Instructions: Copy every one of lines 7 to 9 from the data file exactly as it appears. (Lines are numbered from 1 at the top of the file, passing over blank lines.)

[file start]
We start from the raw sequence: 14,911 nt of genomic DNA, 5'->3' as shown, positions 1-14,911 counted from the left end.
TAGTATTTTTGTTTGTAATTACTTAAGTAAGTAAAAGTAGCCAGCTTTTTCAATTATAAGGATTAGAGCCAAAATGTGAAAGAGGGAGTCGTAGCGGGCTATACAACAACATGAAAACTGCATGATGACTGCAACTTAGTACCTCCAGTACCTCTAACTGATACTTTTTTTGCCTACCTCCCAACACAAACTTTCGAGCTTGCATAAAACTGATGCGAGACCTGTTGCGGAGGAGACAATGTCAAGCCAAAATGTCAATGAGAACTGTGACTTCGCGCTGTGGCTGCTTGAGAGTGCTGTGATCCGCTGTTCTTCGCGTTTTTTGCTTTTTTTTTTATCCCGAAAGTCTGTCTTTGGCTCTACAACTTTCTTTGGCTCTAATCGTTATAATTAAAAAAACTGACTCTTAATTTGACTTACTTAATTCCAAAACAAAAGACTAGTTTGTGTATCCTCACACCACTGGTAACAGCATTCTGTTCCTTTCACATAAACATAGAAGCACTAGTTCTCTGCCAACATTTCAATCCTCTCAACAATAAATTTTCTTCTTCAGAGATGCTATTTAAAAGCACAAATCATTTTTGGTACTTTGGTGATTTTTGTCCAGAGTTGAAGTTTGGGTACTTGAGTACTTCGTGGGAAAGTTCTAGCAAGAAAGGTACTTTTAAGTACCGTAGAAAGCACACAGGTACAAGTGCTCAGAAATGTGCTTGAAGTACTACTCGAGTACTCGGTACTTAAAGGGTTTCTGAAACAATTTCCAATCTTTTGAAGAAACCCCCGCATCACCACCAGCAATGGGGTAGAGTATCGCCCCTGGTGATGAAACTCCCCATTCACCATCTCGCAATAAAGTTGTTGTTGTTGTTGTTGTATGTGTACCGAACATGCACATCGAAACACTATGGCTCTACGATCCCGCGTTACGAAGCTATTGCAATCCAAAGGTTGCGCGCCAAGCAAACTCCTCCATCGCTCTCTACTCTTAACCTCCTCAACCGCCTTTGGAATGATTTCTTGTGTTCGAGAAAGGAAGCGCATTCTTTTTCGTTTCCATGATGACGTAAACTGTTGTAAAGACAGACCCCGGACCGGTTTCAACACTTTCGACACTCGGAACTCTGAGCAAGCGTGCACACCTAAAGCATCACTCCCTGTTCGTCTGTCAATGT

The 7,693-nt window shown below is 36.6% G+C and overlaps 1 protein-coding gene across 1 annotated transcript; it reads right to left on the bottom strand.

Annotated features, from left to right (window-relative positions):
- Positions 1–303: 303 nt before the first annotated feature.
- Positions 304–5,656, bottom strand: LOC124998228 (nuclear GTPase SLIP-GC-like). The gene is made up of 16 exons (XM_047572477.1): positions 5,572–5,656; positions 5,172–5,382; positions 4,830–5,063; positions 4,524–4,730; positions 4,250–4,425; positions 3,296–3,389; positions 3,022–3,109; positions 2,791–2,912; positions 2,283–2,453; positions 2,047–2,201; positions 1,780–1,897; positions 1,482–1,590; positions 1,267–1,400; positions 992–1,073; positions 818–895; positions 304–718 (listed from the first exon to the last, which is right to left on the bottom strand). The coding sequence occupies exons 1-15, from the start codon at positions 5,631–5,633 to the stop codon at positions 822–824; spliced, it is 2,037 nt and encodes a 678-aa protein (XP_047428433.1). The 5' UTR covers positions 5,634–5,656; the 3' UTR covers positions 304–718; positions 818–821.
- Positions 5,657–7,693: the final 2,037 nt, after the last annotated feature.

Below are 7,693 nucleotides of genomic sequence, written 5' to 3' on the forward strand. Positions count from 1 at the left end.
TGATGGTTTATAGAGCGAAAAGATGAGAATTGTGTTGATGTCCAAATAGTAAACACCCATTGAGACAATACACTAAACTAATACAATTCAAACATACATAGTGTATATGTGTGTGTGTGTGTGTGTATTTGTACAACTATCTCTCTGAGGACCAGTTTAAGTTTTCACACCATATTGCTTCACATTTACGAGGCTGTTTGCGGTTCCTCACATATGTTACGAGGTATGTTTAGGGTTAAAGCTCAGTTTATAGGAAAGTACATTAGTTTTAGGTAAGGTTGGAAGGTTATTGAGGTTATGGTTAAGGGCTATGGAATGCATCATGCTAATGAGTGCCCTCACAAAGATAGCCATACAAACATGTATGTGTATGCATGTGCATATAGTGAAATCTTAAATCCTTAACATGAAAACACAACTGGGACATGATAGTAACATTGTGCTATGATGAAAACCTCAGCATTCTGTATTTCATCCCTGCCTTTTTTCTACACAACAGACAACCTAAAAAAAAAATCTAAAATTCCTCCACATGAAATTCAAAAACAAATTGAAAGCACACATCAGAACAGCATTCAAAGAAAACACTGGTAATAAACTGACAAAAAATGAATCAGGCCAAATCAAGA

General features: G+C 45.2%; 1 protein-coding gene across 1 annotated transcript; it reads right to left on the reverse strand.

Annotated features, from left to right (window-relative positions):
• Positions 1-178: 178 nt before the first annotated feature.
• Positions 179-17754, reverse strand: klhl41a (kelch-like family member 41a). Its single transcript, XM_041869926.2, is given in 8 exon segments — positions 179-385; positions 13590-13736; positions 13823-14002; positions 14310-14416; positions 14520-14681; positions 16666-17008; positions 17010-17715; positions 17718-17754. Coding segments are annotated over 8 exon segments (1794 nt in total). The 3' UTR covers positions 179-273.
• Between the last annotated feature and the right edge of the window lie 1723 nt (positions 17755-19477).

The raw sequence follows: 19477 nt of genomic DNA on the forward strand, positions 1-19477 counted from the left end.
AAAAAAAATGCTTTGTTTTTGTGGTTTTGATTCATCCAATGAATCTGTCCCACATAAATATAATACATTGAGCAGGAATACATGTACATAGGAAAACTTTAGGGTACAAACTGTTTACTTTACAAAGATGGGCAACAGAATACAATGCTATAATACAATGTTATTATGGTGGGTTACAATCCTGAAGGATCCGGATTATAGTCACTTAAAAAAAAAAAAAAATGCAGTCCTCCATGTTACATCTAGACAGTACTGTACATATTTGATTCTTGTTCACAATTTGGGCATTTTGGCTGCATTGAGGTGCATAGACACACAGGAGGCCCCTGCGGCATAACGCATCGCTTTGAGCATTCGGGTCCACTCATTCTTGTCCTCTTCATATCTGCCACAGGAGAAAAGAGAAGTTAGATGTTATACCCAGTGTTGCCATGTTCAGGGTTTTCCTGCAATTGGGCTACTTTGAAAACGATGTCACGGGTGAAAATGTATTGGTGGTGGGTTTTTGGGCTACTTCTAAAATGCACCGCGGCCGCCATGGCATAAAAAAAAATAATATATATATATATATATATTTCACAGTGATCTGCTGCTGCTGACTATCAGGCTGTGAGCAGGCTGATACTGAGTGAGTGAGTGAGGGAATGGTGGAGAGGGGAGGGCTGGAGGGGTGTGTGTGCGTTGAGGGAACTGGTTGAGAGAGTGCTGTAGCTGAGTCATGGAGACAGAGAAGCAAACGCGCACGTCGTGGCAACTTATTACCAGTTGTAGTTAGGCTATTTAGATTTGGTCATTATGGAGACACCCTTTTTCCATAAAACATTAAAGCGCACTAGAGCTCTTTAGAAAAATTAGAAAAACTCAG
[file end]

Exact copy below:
- Positions 5,657–7,693: the final 2,037 nt, after the last annotated feature.

Below are 7,693 nucleotides of genomic sequence, written 5' to 3' on the forward strand. Positions count from 1 at the left end.
TGATGGTTTATAGAGCGAAAAGATGAGAATTGTGTTGATGTCCAAATAGTAAACACCCATTGAGACAATACACTAAACTAATACAATTCAAACATACATAGTGTATATGTGTGTGTGTGTGTGTGTATTTGTACAACTATCTCTCTGAGGACCAGTTTAAGTTTTCACACCATATTGCTTCACATTTACGAGGCTGTTTGCGGTTCCTCACATATGTTACGAGGTATGTTTAGGGTTAAAGCTCAGTTTATAGGAAAGTACATTAGTTTTAGGTAAGGTTGGAAGGTTATTGAGGTTATGGTTAAGGGCTATGGAATGCATCATGCTAATGAGTGCCCTCACAAAGATAGCCATACAAACATGTATGTGTATGCATGTGCATATAGTGAAATCTTAAATCCTTAACATGAAAACACAACTGGGACATGATAGTAACATTGTGCTATGATGAAAACCTCAGCATTCTGTATTTCATCCCTGCCTTTTTTCTACACAACAGACAACCTAAAAAAAAAATCTAAAATTCCTCCACATGAAATTCAAAAACAAATTGAAAGCACACATCAGAACAGCATTCAAAGAAAACACTGGTAATAAACTGACAAAAAATGAATCAGGCCAAATCAAGA